It seems to me there are two things going on here – one is the the lack of fulfilling sexual intimacy in the marriage, and the other is your dislike of porn. In the case of porn in marriages, obviously it's no substitute for a healthy, loving sexual relationship between partners. As for porn in general, I think it's just very difficult for women to accept that men are highly charged sexual beings, in whom the cultural construct of monogamy sits uneasily. Open minded use of porn, to my mind, is a way to release this in a way which is entirely unemotional and which does not involve physical adultery. Sex with a partner can be profound, even spiritual. Pornography is pure fantasy, pure mind stuff. It has no emotional quality whatsoever….

    On the flip side sexual intimacy between long term partners is very difficult to maintain – it's the litmus paper for the whole relationship and the first thing to suffer in case of tension. It requires two people and so becomes a more complicated. It needs more time, emotional openeness, and a lot more physical effort. When things are tough between couples sex can be painful, frustrating, full of sadness. It can bring one deeper into problems when it doesn't go right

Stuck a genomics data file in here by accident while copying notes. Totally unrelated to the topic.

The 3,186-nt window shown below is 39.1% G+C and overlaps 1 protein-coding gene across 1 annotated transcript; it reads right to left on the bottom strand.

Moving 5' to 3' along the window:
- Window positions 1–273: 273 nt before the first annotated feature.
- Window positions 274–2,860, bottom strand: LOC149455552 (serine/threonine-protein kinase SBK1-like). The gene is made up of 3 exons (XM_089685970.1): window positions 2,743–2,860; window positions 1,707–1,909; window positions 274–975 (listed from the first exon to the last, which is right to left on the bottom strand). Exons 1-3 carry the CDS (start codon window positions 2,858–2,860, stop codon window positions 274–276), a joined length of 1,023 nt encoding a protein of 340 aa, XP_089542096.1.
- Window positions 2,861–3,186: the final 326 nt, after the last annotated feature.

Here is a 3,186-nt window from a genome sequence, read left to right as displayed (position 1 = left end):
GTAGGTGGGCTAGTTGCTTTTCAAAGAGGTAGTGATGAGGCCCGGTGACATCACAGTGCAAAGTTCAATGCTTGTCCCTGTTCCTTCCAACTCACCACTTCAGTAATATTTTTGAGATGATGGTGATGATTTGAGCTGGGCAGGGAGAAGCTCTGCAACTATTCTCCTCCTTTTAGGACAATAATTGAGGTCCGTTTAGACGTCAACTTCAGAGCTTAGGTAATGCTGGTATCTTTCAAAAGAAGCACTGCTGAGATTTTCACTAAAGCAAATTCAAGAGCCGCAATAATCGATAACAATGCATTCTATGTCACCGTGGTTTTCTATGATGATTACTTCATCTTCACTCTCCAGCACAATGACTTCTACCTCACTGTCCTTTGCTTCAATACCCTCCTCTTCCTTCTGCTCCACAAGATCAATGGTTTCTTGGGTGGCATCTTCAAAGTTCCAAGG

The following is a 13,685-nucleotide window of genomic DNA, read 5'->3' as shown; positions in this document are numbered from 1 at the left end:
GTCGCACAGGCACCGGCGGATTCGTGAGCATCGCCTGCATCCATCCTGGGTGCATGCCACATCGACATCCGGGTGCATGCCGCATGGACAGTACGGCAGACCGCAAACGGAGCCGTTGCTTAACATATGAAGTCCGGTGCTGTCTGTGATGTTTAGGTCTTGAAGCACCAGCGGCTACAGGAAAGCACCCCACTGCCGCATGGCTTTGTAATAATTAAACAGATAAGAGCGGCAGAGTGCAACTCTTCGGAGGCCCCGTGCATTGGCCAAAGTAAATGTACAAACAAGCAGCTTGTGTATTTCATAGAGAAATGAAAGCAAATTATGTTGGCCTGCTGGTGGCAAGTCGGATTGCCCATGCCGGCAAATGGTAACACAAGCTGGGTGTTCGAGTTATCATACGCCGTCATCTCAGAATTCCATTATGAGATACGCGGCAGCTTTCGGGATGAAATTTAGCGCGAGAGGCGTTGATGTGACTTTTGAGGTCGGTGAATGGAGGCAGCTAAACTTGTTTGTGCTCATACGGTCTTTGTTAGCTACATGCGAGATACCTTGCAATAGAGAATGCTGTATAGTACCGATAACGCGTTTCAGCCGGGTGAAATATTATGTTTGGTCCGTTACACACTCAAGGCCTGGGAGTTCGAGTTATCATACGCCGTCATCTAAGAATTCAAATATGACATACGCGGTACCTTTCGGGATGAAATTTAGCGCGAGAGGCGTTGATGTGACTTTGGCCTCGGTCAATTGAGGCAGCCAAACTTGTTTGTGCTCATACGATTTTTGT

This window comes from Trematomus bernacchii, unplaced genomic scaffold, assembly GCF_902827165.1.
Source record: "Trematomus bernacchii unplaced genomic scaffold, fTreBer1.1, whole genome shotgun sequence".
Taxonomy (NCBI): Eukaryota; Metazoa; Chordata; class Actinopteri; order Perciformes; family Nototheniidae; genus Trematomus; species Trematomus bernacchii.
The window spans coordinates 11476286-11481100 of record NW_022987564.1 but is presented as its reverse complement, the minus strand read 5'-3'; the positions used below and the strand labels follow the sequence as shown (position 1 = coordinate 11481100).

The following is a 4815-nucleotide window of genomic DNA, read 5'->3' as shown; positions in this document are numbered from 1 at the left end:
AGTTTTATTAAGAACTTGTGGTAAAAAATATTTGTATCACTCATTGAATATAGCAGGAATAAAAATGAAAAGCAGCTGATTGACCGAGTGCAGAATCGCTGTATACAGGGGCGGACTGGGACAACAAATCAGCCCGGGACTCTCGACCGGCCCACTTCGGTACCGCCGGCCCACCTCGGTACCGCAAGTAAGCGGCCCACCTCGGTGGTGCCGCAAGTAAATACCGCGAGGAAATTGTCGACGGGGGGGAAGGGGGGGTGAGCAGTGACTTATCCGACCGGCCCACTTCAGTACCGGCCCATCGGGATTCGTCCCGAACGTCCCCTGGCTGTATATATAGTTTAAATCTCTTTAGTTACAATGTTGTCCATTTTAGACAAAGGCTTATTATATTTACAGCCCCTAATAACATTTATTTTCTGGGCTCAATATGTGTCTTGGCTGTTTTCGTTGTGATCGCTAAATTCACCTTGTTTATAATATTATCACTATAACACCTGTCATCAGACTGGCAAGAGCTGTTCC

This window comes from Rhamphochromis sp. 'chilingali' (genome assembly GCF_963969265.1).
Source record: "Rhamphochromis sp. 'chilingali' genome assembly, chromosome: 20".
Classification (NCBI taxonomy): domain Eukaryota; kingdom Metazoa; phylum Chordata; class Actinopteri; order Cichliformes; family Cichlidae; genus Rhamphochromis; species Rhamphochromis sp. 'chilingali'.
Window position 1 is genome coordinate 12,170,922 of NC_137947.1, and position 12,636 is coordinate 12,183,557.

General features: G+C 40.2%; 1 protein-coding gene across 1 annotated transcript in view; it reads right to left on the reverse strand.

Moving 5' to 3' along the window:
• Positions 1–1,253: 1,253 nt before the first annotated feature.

Pornography carries a much lighter charge in the male mind. It's a quick fix, a hot dog for the mind. It's not about intimacy, love, or 'dissolving into vulnerability.' It's purely about sandy young breasts on a clear day'' It's about attraction to the feminine archetypes, it's about edge, energy, danger, delight.

    When asked about the violence in America, Chogyam Trungpa replied to the audience 'I'm more interested in the violence here in this room.' I offer the same response to those whose dislike of porn immediately goes to notions of 'the welfare of the actress, or actor, and the integrity of the situation' Why not let them worry about that? Our job is to see how it effects each and every one of us right 'here' and take responsibility for that….

    • KristinSLuce says: